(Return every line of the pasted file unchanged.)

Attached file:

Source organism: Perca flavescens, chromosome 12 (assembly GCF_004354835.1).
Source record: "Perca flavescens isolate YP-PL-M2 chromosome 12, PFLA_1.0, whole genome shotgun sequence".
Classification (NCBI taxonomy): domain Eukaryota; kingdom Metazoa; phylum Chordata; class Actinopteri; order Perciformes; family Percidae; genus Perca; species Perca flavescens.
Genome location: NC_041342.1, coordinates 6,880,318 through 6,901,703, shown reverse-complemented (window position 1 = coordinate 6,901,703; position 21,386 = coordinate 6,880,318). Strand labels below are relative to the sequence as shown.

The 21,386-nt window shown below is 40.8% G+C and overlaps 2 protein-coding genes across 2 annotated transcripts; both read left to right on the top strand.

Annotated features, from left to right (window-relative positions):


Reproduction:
Source organism: Perca flavescens, chromosome 12 (assembly GCF_004354835.1).
Source record: "Perca flavescens isolate YP-PL-M2 chromosome 12, PFLA_1.0, whole genome shotgun sequence".
Classification (NCBI taxonomy): domain Eukaryota; kingdom Metazoa; phylum Chordata; class Actinopteri; order Perciformes; family Percidae; genus Perca; species Perca flavescens.
Genome location: NC_041342.1, coordinates 6,880,318 through 6,901,703, shown reverse-complemented (window position 1 = coordinate 6,901,703; position 21,386 = coordinate 6,880,318). Strand labels below are relative to the sequence as shown.

The 21,386-nt window shown below is 40.8% G+C and overlaps 2 protein-coding genes across 2 annotated transcripts; both read left to right on the top strand.

Annotated features, from left to right (window-relative positions):